Russia’s space agency said it is considering a “rescue” plan to send an empty spacecraft to the International Space Station (ISS) to bring home three crew members ahead of schedule, after their Soyuz capsule sprang a coolant leak while docked to the orbiting outpost.
Roscosmos and NASA officials said at a news conference on Thursday they continue to investigate how the coolant line of the capsule’s external radiator sustained a tiny puncture last week, just as two cosmonauts were preparing for a routine spacewalk.
No final decision has been made about the precise means of flying the capsule’s three crew members back to Earth – whether by launching another Soyuz to retrieve them or by the seemingly less likely option of sending them home in the leaky capsule without most of its coolant.
Last week, Sergei Krikalev, Russia’s chief of crewed space programs, said the leak could have been caused by a micrometeoroid strike. But he and his NASA counterparts have left open the possibility of other culprits, such as a hardware failure or an impact by a tiny piece of space debris.
The Dec. 14 leak prompted mission controllers in Moscow to call off the spacewalk as a live NASA webcast showed what appeared to be a flurry of snowflake-like particles spewing from the rear of the Soyuz spacecraft.
The leak lasted for hours and emptied the radiator of coolant used to regulate temperatures inside the crew compartment of the spacecraft.
NASA has said that none of the ISS crew was ever in any danger from the leak.
Cosmonauts Sergey Prokopyev and Dimitri Petelin, who were suited up for the spacewalk at the time, flew to the ISS aboard the now-crippled Soyuz MS-22 capsule along with U.S. astronaut Frank Rubio in September.
They were originally due to fly back home on the same spacecraft in March, but Krikalev and NASA’s ISS program manager, Joel Montalbano, said Roscosmos would return them to Earth two or three weeks early if Russian space officials decide to launch an empty crew capsule for their retrieval.
Four other ISS crew members – two more from NASA, a third Russian cosmonaut and a Japanese astronaut – rode to the ISS in October via a NASA-contracted SpaceX Crew Dragon and they also remain aboard, with their capsule parked at the station.
The leak has upended Russia’s ISS routines for the weeks ahead, forcing a suspension of all future Roscosmos spacewalks as officials in Moscow shift their focus to the leaky MS-22, a designated lifeboat for its three crew members if something goes wrong aboard the space station.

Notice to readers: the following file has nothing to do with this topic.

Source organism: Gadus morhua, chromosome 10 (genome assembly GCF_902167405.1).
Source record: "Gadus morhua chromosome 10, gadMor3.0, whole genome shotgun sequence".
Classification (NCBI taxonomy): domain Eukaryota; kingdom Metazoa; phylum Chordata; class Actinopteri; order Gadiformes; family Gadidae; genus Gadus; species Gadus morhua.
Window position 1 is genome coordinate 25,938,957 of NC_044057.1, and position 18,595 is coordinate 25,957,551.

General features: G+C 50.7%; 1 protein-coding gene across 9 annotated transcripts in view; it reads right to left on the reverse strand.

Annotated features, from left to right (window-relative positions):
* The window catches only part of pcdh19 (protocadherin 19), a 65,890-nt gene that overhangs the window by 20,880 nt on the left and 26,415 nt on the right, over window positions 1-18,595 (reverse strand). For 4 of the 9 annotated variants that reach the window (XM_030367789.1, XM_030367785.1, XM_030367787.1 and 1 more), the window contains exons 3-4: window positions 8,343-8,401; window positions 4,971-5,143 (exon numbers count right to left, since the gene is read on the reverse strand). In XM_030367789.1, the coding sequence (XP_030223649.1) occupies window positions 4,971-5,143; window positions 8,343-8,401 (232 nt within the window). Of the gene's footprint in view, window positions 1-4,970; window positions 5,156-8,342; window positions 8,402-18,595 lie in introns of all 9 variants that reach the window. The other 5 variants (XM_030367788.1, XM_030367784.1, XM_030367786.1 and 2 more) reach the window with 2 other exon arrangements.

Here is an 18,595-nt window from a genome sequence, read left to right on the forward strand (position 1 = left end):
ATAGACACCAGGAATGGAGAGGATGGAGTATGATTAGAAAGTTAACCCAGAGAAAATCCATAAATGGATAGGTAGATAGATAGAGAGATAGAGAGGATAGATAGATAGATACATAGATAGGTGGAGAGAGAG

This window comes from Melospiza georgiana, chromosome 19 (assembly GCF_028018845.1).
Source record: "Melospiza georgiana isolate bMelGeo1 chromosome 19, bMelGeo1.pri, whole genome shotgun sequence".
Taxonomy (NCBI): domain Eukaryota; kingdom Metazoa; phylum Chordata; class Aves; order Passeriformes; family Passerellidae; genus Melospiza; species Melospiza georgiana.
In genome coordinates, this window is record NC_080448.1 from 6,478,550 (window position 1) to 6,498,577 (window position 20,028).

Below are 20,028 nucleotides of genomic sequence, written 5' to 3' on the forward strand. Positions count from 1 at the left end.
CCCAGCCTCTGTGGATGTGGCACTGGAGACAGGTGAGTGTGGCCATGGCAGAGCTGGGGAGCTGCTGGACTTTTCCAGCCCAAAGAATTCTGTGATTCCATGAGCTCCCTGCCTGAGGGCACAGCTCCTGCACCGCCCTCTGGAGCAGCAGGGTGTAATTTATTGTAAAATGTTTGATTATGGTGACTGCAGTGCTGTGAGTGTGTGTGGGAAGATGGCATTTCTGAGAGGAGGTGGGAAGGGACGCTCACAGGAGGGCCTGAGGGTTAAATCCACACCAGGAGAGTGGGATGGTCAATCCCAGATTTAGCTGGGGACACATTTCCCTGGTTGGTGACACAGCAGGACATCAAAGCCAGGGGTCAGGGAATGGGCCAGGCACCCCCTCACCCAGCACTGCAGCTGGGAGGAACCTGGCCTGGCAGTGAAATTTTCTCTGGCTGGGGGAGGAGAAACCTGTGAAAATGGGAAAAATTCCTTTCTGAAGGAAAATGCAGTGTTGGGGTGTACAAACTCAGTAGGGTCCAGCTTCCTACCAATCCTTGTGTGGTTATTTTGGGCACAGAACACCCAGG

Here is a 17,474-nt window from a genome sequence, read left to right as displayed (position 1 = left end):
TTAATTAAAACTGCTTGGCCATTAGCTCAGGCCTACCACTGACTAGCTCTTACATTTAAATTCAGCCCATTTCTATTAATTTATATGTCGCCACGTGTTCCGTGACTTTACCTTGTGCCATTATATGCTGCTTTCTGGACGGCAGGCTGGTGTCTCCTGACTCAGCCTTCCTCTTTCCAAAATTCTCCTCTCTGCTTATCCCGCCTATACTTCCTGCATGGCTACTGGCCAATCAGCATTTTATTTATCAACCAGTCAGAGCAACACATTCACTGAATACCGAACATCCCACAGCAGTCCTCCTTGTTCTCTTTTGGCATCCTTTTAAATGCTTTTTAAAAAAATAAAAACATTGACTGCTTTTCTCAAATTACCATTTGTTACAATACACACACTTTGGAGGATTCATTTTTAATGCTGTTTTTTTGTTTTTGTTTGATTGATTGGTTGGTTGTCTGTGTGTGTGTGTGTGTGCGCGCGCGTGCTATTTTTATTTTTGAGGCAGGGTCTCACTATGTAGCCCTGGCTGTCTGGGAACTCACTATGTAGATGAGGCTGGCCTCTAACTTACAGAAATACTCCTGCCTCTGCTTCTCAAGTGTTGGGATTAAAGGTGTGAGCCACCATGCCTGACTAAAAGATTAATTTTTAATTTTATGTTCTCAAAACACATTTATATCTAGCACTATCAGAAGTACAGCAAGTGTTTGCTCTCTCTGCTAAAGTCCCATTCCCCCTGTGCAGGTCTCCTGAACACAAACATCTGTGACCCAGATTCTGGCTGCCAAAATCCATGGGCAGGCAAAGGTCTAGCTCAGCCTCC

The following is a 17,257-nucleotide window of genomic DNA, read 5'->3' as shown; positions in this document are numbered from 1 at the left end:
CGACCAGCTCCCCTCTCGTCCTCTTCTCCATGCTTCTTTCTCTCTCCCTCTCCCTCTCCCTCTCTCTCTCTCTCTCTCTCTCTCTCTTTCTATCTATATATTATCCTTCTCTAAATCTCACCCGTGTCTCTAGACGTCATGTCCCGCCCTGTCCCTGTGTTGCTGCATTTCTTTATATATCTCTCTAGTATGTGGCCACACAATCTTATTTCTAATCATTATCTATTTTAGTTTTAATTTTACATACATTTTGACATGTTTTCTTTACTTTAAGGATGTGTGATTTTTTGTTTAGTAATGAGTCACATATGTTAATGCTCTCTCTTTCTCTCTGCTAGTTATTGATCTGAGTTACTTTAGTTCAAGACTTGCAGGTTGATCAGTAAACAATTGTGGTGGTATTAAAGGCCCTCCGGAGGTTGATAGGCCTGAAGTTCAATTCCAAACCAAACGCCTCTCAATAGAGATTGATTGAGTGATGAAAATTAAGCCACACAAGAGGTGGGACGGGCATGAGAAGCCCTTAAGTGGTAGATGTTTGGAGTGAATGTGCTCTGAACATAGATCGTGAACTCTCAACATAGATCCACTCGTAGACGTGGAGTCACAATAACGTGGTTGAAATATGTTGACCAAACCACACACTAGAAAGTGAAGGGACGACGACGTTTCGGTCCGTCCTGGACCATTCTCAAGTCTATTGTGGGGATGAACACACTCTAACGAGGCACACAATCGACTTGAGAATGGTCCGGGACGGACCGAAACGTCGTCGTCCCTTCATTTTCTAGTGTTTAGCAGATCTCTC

Two U.S. astronauts, Rubio and Josh Cassada, conducted a seven-hour spacewalk without incident on Thursday to install a new roll-out solar array outside the station, NASA said.
If MS-22 is deemed unsafe to carry crew members back to Earth, another Soyuz capsule in line to ferry Russia’s next crew to the station in March would instead “be sent up unmanned to have (a) healthy vehicle on board the station to be able to rescue crew,” Krikalev, Roscosmos’ executive director for human spaceflight, told reporters.
No mention was made of possibly sending a spare SpaceX Dragon for crew retrieval.
Pinpointing the cause of the leak could factor into decisions about the best way to return crew members.
The recent Geminid meteor shower initially seemed to raise the odds of a micrometeoroid strike as the origin, but the leak was facing the wrong way for that to be the case, Montalbano said, though a space rock could have come from another direction.
Sending the stricken MS-22 back to Earth unfixed with humans aboard appeared an unlikely choice given the vital role the coolant system plays to prevent overheating of the capsule’s crew compartment, which Montalbano and Krikalev said was currently being vented with air flow allowed through an open hatch to the ISS.
NASA has previously said the capsule’s temperatures remain “within acceptable limits” and that a recent test of the capsule’s thrusters was performed without a hitch. But Krikalev added that the temperature would rise rapidly if the hatch to the station were closed.
The ISS, a science laboratory spanning the length of a football field, orbits about 250 miles (400 km) above the Earth and has been continuously occupied for two decades, managed by a U.S.-Russian-led partnership that also includes Canada, Japan and 11 European countries.